- Click (or on Mac)
- Click on the leftmost "General" tab
- Click the "Import Settings" button half way down on the right
- In the "Import Using" dropdown, choose "WAV Encoder" or "AIFF Encoder"
- Click OK and OK
- If the CD tracks have imported automatically to your Library, select "Music" under "Library" top left, otherwise select the CD that you burned in "Devices" further down on the left
- In the main window opposite, deselect any track(s) you do not want to extract
- Select the required tracks then click or (if you are in "Devices" this will import the songs into the iTunes Library)
- In "Music", right-click or control-click over the extracted file(s), click "Get Info", and check the location of the file at "Where"
A WAV or AIFF file gives a lossless digital copy of your iTunes file which can now be imported into Audacity from the location given in "Where".
Recording the file
If you prefer to record the file, what you can do depends on your operating system. On Windows or Linux you can usually play the file and record it directly into Audacity - see the Audacity FAQ on recording computer playback.
On OS X it is recommended instead to use either Soundflower, Audio Hijack or Wiretap to record the file. Soundflower can be set up to send the iTunes audio to Audacity as described here in the Manual. Audio Hijack and Wiretap work by saving an AIFF file. If using Wiretap, turn off "compression" in its Preferences to avoid problems importing the AIFF file into Audacity.
If you have a lot of files to deal with, recording will obviously take longer than burning to CD as it is usually done in real time. Recording into Audacity may result in some minor errors or noise because of the digital > analog and analog > digital conversions involved, though many users would not notice these. On the other hand no digital > analog conversions are involved with either Soundflower, Audio Hijack or Wiretap as the sound is grabbed before it reaches the sound card. If preferred, there are a few Windows program (shareware) that can similarly grab the audio and make a digital copy before it reaches the soundcard. Two good programs are Total Recorder and Tunebite.
Tunebite is able to make a high speed digital recording in faster than real time but has the disadvantage that it cannot save recordings in WAV or AIFF format. Audacity can import two of the formats it saves in (MP3 and OGG) but unlike WAV and AIFF, MP3 and OGG are both lossy compressed formats. As a result, some audio data would be lost in recording with Tunebite, which is not ideal if you want to edit the files in Audacity.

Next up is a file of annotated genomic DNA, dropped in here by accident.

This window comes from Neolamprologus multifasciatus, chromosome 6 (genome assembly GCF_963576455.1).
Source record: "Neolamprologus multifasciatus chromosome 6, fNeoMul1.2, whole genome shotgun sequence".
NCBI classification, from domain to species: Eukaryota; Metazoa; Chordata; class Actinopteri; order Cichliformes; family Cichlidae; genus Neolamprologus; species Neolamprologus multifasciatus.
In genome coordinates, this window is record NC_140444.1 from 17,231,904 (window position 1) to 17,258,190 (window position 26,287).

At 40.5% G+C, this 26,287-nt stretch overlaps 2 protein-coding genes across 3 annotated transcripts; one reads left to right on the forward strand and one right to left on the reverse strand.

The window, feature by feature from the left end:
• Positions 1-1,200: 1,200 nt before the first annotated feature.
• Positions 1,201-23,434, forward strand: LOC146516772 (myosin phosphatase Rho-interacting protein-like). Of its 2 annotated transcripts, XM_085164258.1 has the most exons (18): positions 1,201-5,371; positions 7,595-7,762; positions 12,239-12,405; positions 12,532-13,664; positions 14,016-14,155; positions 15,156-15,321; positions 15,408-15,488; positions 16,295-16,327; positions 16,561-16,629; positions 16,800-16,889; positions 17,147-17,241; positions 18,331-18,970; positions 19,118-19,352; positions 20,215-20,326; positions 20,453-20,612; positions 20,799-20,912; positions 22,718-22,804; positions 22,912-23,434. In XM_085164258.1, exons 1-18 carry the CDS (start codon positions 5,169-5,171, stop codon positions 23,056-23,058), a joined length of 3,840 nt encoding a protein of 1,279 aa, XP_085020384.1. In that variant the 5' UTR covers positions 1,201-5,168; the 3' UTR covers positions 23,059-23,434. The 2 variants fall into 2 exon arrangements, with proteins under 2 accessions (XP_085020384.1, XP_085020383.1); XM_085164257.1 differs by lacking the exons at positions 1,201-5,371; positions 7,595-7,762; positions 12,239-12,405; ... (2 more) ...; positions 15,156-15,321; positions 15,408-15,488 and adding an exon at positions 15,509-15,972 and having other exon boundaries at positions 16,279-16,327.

- Note: one potential problem with Total Recorder is that Audacity cannot work with its drivers. So make sure on the Audio I/O tab of Audacity Preferences that you explicitly choose your inbuilt sound as the recording device, and not Total Recorder or "Microsoft SoundMapper".
There is one remaining method of extracting audio from M4P files which is to use a program called jHymn. This program removes the iTunes encryption from M4P and protected AAC files and converts them to unprotected M4A files. The M4A files can then be converted to WAV or AIFF in iTunes as described in Section 3 above. Unfortunately this program only works with iTunes 5 or earlier. Older iTunes versions are still available from oldapps.com.
Exporting the audio back to iTunes/iPod
When exporting from Audacity back to iTunes, be aware that you need to export as WAV or AIFF to avoid losing audio data in the export, but you can still export as MP3 from Audacity if you want to keep the file size down (at the expense of some slight quality loss). iTunes will play MP3s. To export an MP3 from Audacity you need to add the LAME encoder to your computer (see Lame Installation in the Audacity Manual). Of course you can also convert from WAV or AIFF to MP3 or M4A (AAC) in iTunes by selecting the appropriate encoder in the of iTunes Preferences ( in iTunes 7). For more help, see our additional tutorial Exporting your Audacity Project into iTunes and iPod.